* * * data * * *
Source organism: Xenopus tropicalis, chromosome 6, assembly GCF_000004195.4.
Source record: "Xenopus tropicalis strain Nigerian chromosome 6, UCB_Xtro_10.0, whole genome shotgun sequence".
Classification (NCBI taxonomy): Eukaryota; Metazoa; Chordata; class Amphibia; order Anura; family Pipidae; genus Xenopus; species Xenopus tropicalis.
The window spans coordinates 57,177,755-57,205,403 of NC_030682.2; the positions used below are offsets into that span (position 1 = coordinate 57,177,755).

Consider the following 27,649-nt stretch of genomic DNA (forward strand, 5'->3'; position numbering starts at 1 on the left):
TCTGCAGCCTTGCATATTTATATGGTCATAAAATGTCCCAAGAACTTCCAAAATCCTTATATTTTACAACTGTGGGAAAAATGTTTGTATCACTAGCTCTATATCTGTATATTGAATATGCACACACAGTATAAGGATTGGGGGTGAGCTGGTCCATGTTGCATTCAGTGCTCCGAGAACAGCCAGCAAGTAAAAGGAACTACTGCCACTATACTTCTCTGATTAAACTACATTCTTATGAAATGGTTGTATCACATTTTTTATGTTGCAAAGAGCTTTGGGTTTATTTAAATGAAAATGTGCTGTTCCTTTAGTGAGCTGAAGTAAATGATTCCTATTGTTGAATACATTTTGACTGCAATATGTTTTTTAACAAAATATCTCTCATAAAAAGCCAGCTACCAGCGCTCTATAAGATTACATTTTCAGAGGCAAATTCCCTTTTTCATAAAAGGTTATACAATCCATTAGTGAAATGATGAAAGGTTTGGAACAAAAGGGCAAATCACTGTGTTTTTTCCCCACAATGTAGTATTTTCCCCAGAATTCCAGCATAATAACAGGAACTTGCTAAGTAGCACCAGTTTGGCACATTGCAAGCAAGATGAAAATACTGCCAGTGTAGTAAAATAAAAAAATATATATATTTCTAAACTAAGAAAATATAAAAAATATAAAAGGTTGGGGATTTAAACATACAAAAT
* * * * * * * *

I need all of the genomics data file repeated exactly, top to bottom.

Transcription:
Source organism: Xenopus tropicalis, chromosome 6, assembly GCF_000004195.4.
Source record: "Xenopus tropicalis strain Nigerian chromosome 6, UCB_Xtro_10.0, whole genome shotgun sequence".
Classification (NCBI taxonomy): Eukaryota; Metazoa; Chordata; class Amphibia; order Anura; family Pipidae; genus Xenopus; species Xenopus tropicalis.
The window spans coordinates 57,177,755-57,205,403 of NC_030682.2; the positions used below are offsets into that span (position 1 = coordinate 57,177,755).

Consider the following 27,649-nt stretch of genomic DNA (forward strand, 5'->3'; position numbering starts at 1 on the left):
TCTGCAGCCTTGCATATTTATATGGTCATAAAATGTCCCAAGAACTTCCAAAATCCTTATATTTTACAACTGTGGGAAAAATGTTTGTATCACTAGCTCTATATCTGTATATTGAATATGCACACACAGTATAAGGATTGGGGGTGAGCTGGTCCATGTTGCATTCAGTGCTCCGAGAACAGCCAGCAAGTAAAAGGAACTACTGCCACTATACTTCTCTGATTAAACTACATTCTTATGAAATGGTTGTATCACATTTTTTATGTTGCAAAGAGCTTTGGGTTTATTTAAATGAAAATGTGCTGTTCCTTTAGTGAGCTGAAGTAAATGATTCCTATTGTTGAATACATTTTGACTGCAATATGTTTTTTAACAAAATATCTCTCATAAAAAGCCAGCTACCAGCGCTCTATAAGATTACATTTTCAGAGGCAAATTCCCTTTTTCATAAAAGGTTATACAATCCATTAGTGAAATGATGAAAGGTTTGGAACAAAAGGGCAAATCACTGTGTTTTTTCCCCACAATGTAGTATTTTCCCCAGAATTCCAGCATAATAACAGGAACTTGCTAAGTAGCACCAGTTTGGCACATTGCAAGCAAGATGAAAATACTGCCAGTGTAGTAAAATAAAAAAATATATATATTTCTAAACTAAGAAAATATAAAAAATATAAAAGGTTGGGGATTTAAACATACAAAAT